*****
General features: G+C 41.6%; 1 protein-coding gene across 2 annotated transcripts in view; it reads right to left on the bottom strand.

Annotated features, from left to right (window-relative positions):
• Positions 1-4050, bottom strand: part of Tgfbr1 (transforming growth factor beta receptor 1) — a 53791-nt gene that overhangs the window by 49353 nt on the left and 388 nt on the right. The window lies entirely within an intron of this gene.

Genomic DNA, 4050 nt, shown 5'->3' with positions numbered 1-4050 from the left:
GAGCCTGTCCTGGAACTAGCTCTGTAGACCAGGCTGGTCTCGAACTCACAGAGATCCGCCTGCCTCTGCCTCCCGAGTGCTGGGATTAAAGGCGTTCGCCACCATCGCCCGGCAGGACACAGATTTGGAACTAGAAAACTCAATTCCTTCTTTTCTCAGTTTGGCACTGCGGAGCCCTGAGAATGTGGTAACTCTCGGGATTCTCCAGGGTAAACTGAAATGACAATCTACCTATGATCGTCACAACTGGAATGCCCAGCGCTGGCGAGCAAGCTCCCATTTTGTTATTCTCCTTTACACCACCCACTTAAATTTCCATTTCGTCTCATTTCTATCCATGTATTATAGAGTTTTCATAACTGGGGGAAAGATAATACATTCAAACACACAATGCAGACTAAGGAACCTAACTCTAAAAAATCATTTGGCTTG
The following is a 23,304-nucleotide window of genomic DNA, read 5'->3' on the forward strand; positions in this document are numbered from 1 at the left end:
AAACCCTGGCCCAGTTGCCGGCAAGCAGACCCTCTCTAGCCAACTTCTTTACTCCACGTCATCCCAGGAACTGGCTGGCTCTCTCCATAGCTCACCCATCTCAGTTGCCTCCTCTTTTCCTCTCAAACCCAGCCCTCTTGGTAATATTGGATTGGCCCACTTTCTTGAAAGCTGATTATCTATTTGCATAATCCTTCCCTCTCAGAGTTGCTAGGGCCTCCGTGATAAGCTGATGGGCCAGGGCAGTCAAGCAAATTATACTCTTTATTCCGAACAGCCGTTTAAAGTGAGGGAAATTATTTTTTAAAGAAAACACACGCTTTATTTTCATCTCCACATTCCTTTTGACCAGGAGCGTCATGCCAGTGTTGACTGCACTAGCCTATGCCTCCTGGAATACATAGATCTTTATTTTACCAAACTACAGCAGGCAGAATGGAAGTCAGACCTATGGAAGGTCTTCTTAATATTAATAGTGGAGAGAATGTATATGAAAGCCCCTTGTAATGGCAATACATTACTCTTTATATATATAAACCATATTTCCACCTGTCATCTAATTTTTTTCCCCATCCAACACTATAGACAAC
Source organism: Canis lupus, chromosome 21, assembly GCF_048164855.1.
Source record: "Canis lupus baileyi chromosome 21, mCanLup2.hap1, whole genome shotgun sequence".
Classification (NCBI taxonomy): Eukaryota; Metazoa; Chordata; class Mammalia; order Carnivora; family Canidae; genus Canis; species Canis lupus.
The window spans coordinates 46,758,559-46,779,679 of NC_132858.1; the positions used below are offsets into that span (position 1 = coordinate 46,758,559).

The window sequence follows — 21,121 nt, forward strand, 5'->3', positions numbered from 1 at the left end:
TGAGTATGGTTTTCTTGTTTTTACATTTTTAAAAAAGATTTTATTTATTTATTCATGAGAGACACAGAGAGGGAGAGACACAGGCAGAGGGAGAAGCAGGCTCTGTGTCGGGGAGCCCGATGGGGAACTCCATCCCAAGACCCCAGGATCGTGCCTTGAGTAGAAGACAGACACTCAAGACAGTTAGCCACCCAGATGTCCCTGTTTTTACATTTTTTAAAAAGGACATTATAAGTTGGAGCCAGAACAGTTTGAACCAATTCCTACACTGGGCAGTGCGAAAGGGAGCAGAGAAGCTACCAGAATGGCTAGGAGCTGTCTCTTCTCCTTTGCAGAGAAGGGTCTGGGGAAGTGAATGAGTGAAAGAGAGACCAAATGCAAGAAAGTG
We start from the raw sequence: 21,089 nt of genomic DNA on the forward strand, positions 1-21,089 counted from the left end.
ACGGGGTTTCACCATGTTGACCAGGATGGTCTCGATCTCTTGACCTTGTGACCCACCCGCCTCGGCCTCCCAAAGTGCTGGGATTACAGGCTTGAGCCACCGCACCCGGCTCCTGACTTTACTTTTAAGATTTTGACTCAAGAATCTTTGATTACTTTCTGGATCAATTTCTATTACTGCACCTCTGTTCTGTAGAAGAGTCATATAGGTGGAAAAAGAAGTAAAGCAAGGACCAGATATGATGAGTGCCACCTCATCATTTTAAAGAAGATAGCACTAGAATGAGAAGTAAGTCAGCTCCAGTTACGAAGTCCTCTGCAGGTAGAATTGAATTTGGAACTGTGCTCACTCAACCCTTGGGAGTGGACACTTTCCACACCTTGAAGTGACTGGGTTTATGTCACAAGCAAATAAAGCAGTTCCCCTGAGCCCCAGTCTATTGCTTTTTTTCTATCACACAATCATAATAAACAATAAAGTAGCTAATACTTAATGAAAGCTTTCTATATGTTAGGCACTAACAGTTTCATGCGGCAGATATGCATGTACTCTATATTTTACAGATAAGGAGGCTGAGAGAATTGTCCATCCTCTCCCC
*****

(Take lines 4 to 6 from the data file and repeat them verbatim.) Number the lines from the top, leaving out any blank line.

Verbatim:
Genomic DNA, 4050 nt, shown 5'->3' with positions numbered 1-4050 from the left:
GAGCCTGTCCTGGAACTAGCTCTGTAGACCAGGCTGGTCTCGAACTCACAGAGATCCGCCTGCCTCTGCCTCCCGAGTGCTGGGATTAAAGGCGTTCGCCACCATCGCCCGGCAGGACACAGATTTGGAACTAGAAAACTCAATTCCTTCTTTTCTCAGTTTGGCACTGCGGAGCCCTGAGAATGTGGTAACTCTCGGGATTCTCCAGGGTAAACTGAAATGACAATCTACCTATGATCGTCACAACTGGAATGCCCAGCGCTGGCGAGCAAGCTCCCATTTTGTTATTCTCCTTTACACCACCCACTTAAATTTCCATTTCGTCTCATTTCTATCCATGTATTATAGAGTTTTCATAACTGGGGGAAAGATAATACATTCAAACACACAATGCAGACTAAGGAACCTAACTCTAAAAAATCATTTGGCTTG
The following is a 23,304-nucleotide window of genomic DNA, read 5'->3' on the forward strand; positions in this document are numbered from 1 at the left end: